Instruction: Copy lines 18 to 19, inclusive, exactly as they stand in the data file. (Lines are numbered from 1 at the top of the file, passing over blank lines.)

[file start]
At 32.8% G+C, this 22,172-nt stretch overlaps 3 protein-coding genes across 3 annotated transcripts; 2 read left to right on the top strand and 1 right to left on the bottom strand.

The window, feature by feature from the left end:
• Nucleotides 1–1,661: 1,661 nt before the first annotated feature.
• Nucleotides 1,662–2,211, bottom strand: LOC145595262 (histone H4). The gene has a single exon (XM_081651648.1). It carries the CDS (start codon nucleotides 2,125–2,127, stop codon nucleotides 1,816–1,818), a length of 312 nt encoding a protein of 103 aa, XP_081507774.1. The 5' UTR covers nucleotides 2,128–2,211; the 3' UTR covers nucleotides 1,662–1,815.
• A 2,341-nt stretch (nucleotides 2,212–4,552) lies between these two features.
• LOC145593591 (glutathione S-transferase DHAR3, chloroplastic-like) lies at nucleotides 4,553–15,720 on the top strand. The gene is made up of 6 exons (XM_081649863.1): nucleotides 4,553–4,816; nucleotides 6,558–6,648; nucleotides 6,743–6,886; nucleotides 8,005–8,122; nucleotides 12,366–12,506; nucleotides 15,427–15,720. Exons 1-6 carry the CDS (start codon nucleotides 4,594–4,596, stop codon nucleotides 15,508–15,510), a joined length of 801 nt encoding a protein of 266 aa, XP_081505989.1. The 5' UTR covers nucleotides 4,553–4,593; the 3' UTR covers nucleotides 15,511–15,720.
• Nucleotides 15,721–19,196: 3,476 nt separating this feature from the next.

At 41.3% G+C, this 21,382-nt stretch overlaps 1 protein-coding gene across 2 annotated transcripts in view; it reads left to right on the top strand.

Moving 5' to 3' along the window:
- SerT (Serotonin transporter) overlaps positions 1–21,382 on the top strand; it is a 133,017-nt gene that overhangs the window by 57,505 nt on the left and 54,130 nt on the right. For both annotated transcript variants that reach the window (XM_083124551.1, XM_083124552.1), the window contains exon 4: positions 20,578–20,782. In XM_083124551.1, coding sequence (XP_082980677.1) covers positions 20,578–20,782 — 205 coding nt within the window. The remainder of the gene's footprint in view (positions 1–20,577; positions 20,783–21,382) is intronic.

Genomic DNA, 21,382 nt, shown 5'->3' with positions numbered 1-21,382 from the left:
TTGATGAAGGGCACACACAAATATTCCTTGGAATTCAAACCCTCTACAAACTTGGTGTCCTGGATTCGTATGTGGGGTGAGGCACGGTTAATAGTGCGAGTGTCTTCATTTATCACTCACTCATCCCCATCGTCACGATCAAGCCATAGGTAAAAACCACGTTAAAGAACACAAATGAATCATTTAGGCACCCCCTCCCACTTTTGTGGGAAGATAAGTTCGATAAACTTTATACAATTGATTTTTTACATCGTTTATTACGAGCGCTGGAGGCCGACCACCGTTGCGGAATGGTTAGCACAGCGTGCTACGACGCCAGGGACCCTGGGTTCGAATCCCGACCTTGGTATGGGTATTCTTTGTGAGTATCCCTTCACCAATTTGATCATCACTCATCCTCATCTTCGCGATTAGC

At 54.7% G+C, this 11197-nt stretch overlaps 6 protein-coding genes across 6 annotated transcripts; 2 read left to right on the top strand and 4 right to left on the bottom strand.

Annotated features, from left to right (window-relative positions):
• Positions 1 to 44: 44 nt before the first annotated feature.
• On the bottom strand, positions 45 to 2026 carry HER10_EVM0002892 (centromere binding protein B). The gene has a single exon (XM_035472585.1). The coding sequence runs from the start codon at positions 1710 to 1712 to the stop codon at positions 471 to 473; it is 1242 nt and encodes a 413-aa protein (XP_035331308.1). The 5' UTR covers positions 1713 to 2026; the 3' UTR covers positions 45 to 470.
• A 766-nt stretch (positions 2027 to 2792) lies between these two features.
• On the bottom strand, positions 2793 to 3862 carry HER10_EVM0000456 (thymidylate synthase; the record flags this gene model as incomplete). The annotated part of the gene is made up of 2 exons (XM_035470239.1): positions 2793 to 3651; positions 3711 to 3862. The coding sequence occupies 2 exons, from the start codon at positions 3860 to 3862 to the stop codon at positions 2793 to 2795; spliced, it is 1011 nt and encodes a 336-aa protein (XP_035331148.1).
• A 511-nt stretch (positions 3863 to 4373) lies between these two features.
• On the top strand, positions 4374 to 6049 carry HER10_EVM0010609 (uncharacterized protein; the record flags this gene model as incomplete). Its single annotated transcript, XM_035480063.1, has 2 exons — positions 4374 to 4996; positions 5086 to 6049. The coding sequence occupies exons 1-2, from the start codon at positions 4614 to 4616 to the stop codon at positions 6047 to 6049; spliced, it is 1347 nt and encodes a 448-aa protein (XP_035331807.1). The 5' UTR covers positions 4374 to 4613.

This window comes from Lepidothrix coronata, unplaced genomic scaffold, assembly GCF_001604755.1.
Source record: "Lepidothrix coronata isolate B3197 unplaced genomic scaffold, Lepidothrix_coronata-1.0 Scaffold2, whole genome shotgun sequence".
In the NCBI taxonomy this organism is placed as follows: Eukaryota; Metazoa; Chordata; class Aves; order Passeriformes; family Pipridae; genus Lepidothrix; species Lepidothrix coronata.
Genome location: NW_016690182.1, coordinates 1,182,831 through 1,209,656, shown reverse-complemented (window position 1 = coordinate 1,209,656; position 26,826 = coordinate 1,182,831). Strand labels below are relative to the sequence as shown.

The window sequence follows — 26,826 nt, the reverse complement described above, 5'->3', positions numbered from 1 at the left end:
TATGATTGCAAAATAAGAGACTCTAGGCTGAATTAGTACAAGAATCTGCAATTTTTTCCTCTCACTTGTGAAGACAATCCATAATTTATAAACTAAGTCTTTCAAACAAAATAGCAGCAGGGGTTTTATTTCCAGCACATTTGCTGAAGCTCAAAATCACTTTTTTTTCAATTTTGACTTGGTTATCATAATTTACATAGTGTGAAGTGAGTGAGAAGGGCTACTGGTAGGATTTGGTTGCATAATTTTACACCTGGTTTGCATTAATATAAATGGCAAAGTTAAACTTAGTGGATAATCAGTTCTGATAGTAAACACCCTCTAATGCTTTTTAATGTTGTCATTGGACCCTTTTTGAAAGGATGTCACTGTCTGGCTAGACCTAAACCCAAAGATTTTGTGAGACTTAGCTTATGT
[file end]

• On the bottom strand, positions 2793 to 3862 carry HER10_EVM0000456 (thymidylate synthase; the record flags this gene model as incomplete). The annotated part of the gene is made up of 2 exons (XM_035470239.1): positions 2793 to 3651; positions 3711 to 3862. The coding sequence occupies 2 exons, from the start codon at positions 3860 to 3862 to the stop codon at positions 2793 to 2795; spliced, it is 1011 nt and encodes a 336-aa protein (XP_035331148.1).
• A 511-nt stretch (positions 3863 to 4373) lies between these two features.